Creating Creativity: Made Not Born
Mistakenly, most people assume creative talent is something you’re born with. It either happens or it doesn’t. You’re creative or you’re not. Or they are but don’t see their creative pursuits as just that. It’s something they do, but it’s not really artistic.
If you’re in the first category, dismiss the idea you aren’t creative. We all are. Find what appeals to you. Think back to what you liked as a child. Allow yourself to try different art forms before finding something that really speaks to you. Don’t be afraid to experiment. Don’t censor yourself because it’s not something you ‘see’ yourself doing. Or because you’re not excelling. Or because it seems silly.
If you are creative don’t grade yourself as ‘not creative enough to count’ or ‘it’s not really art.’ Think far and wide. I have a friend who makes the most beautiful cakes, decorated with fondant and decorations, following a theme. That’s creative. And brave because it’s ephemeral. Don’t take your ability for granted or think it’s not really creative just because you pursue it as a hobby. Don’t sell yourself short by thinking everyone can do it and it’s not that hard. Whatever you do is special and unique.
Creating Is Not Left-Brained
We’re all creative. But the mistake lies in thinking creativity develops in the same way we learn linear left-brain tasks. That’s learning a series of actions then repeating them for the same outcome every time. It has to do with memorizing. It’s getting clearly and consistently better and time passes. On a graph it would be an ascending diagonal.
In fact creating is experimental, and creating comes about in a non-linear way. The path is winding. This is because creating isn’t repeating a task your mind has memorized. Rather you discover each step as you go along. Your rational left brain may have plan, but often the goal is just a stop along the way.
This is the cool thing about creating. You never know where you are going to end up. You can honestly surprise yourself. I have a flower painting from 2002. That’s old! When I started painting I got a book on watercolors, fully planning on doing watercolors of flowers. Then I moved to acrylics of flowers. That didn’t work out either as I was trying to reproduce what I had in a photograph. I’m not saying that’s the wrong approach. I’m just saying it didn’t work for me.
Then I started doing abstract. This was a mind game, where I ignored that rational left side of my brain that’s criticized and kept asking what the hell I was doing. And just letting the right side come in and do his thing. But if you had told me then I’d be doing painting in that style, or if I had tried that right away, it wouldn’t have worked. I had no idea I even could do that or what it was about.
Does that mean a fail? No. Does that mean some stuff ended up in the trash? Yes. But all those steps are necessary because a creative pursuit is a discovery of what appeals to us and what we can do. It was necessary for me to get me to where I am now in my painting.
The same way I started writing over twenty years ago thinking my genre was historical romance. The manuscript is still on my hard drive, and the stilted dialogue is hilarious. But from there, a character took form, and most of all, discovering what I wanted to say became clearer. There were so many times I could have said ‘I suck, I’m done with this,’ and I did. But I kept going back until it became something.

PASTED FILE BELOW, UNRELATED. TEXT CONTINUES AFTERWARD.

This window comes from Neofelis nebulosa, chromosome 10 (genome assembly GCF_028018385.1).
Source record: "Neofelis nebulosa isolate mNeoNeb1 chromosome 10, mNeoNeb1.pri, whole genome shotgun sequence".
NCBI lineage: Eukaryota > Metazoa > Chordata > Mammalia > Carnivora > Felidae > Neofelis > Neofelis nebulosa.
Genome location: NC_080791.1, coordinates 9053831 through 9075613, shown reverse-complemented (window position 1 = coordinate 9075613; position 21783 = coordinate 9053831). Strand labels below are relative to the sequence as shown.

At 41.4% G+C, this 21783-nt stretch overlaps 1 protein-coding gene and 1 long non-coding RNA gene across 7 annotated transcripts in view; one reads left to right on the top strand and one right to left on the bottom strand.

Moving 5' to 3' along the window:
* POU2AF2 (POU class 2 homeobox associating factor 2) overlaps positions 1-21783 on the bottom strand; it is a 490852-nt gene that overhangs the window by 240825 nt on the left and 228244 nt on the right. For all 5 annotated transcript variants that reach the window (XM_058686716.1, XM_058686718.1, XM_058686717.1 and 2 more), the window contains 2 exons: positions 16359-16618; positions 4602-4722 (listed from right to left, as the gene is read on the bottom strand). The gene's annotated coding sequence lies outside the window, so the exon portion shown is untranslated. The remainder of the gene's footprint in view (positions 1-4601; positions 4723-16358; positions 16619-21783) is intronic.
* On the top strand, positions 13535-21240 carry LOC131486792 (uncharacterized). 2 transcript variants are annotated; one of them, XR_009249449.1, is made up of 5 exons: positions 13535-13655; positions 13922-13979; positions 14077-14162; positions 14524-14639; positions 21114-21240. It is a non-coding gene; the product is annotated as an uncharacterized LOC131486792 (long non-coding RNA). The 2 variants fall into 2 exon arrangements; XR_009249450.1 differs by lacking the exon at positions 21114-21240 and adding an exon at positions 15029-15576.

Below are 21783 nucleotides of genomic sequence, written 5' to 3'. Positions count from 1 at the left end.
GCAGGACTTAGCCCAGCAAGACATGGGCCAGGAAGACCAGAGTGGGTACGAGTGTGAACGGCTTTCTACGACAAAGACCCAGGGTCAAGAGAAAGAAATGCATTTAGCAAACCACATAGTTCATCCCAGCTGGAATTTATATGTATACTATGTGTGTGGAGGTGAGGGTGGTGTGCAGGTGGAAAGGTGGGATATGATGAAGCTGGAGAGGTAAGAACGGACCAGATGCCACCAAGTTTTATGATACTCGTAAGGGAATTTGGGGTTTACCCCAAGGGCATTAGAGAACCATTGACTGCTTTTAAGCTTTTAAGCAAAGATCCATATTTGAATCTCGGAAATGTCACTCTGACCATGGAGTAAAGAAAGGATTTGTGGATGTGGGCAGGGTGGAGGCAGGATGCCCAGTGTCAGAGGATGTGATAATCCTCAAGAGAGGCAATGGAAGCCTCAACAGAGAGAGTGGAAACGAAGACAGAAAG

But how is creativity created? Exactly like that. By doing the process. First, that means just showing up. You aren’t going to crank out a masterpiece every day. But it’s important to give you craft attention, because even if nothing is happening on the physical plane, your mind is thinking and developing.
I’ve sat at my computer and written nothing. But the point is I showed up. I thought of my story line, and reread what I’d already written. I pinpointed where my narrative was and where it needed to go. That stayed in my mind and the cogitating continued long after I’d shut my laptop.
Artists often talk of a process. Abstract painters, such as Betty Kraus (you can find her on You Tube), start with mark making. She refers to this as ‘loosening up’. It can also be called getting into the flow.You’ll never see these marks on the final piece. That’s not the point. The point is this step let’s the mind know it’s going into create mode. Left brain takes a nap, right brain steps up to the plate.
I’ve developed a process for my blog writing. I jot down ideas. I add to them randomly, as they develop. Can I order the ideas? Is there a pattern? Is there a message or a though to share? Then one takes shape, becomes more ready. Sometimes a post comes to me quickly, like a download, and I record it because I’ll lose the train of thought. As I edit, mr writing becomes more concise and clearer. From an idea, I’ve distilled a useful (I hope!) post. I also now know, having developed my process, what my time frame is.
The joy of creating is it will surprise you. Results will magically some out of nowhere, because we still struggle to understand how this part of our mind works. Many creators believe the mind connects to an energy outside of them. The process is not self contained, it taps into a collective consciousness.Realize there is no arrival it’s a continuous journey of learning and exploring and experimenting.
Regardless of your take on this, don’t censor yourself. It’s not silly or a waste of time. Despite creating being challenging and frustrating at times, it feeds the soul. It creates joy.
Photo: Detail of ‘Escape’, 2020, acrylic on canvas. By the author.
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